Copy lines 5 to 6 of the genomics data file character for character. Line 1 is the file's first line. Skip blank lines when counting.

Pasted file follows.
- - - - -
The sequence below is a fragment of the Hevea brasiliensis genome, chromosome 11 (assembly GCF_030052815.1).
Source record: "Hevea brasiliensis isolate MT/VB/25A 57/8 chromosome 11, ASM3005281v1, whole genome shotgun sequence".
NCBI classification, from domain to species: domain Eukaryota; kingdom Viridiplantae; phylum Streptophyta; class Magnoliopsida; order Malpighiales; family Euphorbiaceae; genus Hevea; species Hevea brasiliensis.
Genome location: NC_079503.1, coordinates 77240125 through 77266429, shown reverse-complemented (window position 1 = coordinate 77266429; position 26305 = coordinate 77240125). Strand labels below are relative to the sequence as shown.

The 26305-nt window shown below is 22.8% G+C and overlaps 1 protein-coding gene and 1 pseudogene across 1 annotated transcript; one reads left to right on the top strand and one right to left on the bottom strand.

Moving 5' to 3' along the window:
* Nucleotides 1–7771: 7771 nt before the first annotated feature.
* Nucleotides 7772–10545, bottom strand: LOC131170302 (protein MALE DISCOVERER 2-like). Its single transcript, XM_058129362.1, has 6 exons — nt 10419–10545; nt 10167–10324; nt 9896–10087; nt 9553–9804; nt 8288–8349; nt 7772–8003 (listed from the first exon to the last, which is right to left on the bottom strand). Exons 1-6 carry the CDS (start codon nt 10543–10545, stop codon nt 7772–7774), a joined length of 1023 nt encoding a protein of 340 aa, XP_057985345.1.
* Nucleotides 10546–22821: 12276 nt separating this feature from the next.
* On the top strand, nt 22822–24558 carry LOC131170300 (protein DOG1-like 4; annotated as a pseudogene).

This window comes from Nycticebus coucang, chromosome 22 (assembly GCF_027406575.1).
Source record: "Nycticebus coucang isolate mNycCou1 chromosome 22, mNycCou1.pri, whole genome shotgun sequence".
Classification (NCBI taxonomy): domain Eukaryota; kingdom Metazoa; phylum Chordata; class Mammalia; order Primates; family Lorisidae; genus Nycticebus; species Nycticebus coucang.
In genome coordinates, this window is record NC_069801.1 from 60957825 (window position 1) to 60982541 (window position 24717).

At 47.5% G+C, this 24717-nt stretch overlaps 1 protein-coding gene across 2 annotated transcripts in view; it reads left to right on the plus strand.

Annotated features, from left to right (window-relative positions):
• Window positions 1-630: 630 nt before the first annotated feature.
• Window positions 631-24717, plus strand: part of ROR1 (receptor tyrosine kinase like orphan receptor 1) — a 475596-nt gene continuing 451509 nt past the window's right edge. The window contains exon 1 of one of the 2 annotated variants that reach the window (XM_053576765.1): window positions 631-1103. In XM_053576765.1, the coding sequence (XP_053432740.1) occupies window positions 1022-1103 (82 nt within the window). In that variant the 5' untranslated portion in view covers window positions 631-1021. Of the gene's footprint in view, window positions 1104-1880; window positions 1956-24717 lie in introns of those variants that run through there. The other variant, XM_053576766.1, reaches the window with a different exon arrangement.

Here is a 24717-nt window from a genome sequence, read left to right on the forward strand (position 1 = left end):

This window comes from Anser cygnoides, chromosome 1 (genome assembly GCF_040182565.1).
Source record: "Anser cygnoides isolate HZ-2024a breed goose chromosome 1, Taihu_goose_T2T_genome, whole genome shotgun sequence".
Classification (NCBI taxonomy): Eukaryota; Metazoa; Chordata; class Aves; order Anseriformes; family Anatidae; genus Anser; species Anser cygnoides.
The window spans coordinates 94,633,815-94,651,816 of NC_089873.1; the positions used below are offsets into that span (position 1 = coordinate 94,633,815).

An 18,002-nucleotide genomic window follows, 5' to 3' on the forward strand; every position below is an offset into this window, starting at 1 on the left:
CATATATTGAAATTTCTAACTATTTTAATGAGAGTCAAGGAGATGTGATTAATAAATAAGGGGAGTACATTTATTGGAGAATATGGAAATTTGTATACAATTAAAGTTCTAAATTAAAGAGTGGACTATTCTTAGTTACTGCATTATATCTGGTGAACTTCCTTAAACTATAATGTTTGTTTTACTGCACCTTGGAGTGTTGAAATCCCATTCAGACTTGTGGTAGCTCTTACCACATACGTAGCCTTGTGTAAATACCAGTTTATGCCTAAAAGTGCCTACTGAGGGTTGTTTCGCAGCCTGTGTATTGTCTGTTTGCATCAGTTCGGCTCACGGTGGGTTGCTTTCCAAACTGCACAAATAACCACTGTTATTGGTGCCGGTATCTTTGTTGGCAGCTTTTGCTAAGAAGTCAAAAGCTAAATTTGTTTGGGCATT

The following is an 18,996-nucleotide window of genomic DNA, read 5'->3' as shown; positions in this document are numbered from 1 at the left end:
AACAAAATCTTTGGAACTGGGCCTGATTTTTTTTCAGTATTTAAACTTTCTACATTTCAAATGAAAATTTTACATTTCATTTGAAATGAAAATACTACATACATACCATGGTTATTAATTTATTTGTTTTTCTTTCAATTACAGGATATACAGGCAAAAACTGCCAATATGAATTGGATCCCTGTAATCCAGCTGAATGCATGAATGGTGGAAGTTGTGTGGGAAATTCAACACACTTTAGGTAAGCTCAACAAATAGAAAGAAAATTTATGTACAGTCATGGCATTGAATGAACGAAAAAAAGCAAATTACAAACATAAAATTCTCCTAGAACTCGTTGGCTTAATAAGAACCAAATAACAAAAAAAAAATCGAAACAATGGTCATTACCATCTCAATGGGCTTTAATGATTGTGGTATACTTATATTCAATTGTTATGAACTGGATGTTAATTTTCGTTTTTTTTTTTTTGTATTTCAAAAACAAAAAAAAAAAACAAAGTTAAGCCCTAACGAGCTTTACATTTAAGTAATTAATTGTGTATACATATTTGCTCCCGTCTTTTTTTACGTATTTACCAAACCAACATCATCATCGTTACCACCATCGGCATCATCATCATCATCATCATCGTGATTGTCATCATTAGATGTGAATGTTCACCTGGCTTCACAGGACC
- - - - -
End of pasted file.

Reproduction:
The 26305-nt window shown below is 22.8% G+C and overlaps 1 protein-coding gene and 1 pseudogene across 1 annotated transcript; one reads left to right on the top strand and one right to left on the bottom strand.

Moving 5' to 3' along the window: